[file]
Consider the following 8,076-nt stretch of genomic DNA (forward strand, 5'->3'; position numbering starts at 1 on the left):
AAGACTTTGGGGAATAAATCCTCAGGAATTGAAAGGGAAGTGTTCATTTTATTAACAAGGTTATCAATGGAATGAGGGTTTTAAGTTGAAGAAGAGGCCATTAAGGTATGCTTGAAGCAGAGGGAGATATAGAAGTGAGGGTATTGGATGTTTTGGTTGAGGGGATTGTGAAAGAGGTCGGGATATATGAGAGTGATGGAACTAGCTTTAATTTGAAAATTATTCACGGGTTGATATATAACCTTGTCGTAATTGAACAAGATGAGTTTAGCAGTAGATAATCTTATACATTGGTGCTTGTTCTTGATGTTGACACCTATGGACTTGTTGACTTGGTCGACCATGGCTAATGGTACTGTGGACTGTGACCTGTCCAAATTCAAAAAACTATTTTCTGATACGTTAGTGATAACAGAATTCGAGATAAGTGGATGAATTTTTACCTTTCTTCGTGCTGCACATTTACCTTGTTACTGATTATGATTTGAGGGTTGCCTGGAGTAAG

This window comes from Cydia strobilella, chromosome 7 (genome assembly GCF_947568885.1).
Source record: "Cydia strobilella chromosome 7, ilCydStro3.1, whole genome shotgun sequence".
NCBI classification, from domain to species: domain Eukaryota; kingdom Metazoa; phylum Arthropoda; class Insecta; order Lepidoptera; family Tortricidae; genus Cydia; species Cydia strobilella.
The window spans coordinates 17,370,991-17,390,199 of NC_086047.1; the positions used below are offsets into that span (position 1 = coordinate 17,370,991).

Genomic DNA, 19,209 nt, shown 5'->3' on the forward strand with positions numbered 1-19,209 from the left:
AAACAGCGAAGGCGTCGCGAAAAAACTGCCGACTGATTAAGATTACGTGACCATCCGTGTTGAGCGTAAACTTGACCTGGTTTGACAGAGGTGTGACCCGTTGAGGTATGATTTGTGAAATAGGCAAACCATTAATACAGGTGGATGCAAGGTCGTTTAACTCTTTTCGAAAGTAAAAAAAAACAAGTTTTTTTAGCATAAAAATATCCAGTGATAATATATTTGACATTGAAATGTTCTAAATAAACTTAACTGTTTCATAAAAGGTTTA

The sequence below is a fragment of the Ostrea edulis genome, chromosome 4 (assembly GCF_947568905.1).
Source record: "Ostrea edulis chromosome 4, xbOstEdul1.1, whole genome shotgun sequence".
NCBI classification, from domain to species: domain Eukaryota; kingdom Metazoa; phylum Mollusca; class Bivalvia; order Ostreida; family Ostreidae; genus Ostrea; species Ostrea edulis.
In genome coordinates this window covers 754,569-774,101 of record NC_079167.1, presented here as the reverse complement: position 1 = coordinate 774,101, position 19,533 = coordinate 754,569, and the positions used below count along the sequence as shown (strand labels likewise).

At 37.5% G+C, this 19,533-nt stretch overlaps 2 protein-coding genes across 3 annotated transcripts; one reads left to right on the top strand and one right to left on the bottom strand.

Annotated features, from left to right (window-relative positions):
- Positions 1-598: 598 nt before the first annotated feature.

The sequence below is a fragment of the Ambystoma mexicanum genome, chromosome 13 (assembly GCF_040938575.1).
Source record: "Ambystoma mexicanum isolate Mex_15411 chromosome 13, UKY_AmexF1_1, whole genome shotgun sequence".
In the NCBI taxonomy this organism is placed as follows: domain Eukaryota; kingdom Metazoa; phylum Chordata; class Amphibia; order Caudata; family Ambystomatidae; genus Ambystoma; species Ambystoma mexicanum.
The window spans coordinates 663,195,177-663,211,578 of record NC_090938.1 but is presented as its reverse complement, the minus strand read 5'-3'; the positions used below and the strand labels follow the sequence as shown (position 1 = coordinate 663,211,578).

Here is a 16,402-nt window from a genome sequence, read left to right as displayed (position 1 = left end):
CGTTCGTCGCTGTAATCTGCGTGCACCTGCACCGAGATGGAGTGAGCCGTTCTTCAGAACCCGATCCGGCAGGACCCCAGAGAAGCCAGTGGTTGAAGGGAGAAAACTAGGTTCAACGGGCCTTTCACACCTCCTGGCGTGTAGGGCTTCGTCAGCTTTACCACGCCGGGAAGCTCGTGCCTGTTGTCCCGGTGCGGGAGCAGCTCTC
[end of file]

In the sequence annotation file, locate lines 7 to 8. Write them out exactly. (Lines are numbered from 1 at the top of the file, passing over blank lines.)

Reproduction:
Genomic DNA, 19,209 nt, shown 5'->3' on the forward strand with positions numbered 1-19,209 from the left:
AAACAGCGAAGGCGTCGCGAAAAAACTGCCGACTGATTAAGATTACGTGACCATCCGTGTTGAGCGTAAACTTGACCTGGTTTGACAGAGGTGTGACCCGTTGAGGTATGATTTGTGAAATAGGCAAACCATTAATACAGGTGGATGCAAGGTCGTTTAACTCTTTTCGAAAGTAAAAAAAAACAAGTTTTTTTAGCATAAAAATATCCAGTGATAATATATTTGACATTGAAATGTTCTAAATAAACTTAACTGTTTCATAAAAGGTTTA